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Re: E-M:/ human population impact

Enviro-Mich message from Roger Kuhlman <rokuhlman@yahoo.com>

Some excellent references Tom. 

As environmentalists we need to remember and always
keep in mind the famous formula that Paul Ehrlic first
developed that shows what factors determine ecological
impact. I=PxAxT. In other words I or mankind's
ecological impact is a function of P population size,
A its affluence or consumption of resources, and T the
technology used to produce its standard of living. A
related concept is the environment's carrying

A population of any kind of species can not exceed its
carrying capacity for any extended period of time or
very adverse consequences ensue--like population
collapse. In terms of natural resource use and habitat
and ecosystem destruction, America today with 300
million people is probably above its long term
carrying capacity. Adding another 120 to 150 million
people due to immigration by 2050 would not be an
ecologically wise decision for America or the rest of
the World. Already America's high levels of
consumption and lavish lifestyle is propped up by the
rest of the World. We benefit by taking natural
resources from third world nations and having cheap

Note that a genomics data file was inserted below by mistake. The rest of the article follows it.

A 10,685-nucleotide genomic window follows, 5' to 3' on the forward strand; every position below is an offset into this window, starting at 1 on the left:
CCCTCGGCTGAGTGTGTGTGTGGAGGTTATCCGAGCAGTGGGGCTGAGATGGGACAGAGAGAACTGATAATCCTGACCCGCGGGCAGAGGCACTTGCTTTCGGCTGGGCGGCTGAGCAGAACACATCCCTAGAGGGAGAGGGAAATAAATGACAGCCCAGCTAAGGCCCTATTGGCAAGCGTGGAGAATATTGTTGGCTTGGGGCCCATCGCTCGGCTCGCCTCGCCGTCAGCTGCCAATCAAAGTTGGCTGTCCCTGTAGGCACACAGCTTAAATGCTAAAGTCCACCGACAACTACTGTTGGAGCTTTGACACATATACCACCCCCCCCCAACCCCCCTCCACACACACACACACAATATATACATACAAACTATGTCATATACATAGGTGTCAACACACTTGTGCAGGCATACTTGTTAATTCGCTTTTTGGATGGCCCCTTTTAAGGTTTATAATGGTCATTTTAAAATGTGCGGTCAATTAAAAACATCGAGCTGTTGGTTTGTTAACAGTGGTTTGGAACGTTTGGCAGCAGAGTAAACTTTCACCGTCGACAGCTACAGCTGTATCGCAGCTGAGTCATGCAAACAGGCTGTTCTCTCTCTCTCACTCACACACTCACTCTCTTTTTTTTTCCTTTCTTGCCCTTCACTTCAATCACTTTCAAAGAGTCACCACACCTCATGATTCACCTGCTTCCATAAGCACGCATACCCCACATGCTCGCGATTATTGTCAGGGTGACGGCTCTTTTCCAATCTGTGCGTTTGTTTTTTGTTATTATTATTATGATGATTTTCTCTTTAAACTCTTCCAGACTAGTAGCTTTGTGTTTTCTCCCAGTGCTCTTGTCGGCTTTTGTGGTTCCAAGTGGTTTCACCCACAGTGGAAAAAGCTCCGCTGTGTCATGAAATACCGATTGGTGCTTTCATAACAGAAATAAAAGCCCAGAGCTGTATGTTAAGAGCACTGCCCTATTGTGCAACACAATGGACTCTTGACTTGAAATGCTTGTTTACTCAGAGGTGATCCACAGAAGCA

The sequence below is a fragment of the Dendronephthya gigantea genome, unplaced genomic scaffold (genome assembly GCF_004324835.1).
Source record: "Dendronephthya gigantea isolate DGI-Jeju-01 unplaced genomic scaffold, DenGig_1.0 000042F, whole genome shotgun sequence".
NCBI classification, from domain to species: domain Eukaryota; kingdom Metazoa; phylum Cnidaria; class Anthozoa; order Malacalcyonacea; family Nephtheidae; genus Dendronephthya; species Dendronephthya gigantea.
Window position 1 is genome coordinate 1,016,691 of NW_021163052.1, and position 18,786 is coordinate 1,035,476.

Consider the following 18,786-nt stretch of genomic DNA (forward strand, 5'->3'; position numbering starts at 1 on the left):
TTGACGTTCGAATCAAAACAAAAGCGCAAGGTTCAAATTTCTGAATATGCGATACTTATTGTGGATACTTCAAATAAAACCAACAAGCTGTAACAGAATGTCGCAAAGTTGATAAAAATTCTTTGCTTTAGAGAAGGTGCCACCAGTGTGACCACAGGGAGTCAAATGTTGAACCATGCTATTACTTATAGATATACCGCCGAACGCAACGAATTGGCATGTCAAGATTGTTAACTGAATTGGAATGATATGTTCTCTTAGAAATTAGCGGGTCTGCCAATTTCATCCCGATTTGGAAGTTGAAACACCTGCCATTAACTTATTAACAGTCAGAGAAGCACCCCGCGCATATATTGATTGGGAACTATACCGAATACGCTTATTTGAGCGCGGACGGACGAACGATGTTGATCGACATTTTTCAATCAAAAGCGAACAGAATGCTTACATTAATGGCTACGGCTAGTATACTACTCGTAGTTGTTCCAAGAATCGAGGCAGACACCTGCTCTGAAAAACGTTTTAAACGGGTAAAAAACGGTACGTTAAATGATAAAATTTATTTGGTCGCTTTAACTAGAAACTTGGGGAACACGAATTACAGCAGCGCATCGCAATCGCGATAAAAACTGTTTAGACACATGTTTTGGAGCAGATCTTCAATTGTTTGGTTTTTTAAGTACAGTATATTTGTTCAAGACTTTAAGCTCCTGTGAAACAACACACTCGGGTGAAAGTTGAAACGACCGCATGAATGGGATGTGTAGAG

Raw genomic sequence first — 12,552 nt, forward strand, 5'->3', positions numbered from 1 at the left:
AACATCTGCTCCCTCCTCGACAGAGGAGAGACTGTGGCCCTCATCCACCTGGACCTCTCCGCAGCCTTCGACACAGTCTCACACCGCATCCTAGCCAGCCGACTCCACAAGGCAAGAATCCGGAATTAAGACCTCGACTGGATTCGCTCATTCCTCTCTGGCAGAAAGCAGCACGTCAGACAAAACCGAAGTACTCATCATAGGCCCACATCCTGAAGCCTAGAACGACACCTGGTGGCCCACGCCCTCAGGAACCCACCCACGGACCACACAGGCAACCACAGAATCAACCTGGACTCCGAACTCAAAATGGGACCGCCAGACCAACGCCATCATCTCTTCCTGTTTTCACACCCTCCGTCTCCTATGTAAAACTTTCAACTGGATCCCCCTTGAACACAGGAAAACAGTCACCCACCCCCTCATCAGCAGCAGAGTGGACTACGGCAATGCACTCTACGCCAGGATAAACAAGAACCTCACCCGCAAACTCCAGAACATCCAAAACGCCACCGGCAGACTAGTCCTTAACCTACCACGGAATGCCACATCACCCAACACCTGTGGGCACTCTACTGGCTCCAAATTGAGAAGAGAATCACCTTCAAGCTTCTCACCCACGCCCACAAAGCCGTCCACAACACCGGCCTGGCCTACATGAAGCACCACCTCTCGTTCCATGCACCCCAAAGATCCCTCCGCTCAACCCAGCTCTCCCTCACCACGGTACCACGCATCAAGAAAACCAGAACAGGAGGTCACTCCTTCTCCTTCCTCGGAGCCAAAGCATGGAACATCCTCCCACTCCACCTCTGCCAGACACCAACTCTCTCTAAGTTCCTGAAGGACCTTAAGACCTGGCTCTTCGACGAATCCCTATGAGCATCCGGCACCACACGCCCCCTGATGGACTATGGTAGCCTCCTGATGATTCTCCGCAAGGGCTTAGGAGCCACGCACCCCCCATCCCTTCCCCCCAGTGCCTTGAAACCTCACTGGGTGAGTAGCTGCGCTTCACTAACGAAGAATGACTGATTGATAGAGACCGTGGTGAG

third world labor work for us. Adding more American
citizens will not help right this problem.

Roger Kuhlman
Ann Arbor, Michigan

--- TDietzVT@aol.com wrote:

> There is some academic research on how much
> population does (or doesn't)  
> matter.  The website:
> _www.stirpat.org_ (http://www.stirpat.org) 
> is home to one line of this research.  
> Other important pieces include:
> Entwistle, Barbara and Paul C Stern. 2005.
> "Population, Land Use and  
> Environment:  Research Directions." Washington,
> D.C.: National Academy  Press. 
> (_www.nap.edu_ (http://www.nap.edu) )
> Liu, Jianguo, Gretchen C Daily, Paul R Ehrlich, and
> Gary W Luck. 2003.  
> "Effects of household dynamics on resource
> consumption and biodiversity." Nature  
> 421:530-533.
> (Jack is the Rachel Carson Professor at MSU.)
> Cohen, Joel E. 1995. How Many People Can the Earth
> Support? New York: W.W.  
> Norton & Company.
> This is a meticulous overview of work on carrying 
> capacity.  Cohen also has 
> a recent paper in Scientific American's special 
> issue on environment and 
> natural resources.
> Hope this may be of some of you following this
> thread.
> Best wishes,
> Tom Dietz
> Director of  the Environmental Science and Policy
> Program
> Michigan State  University
> environment.msu.edu

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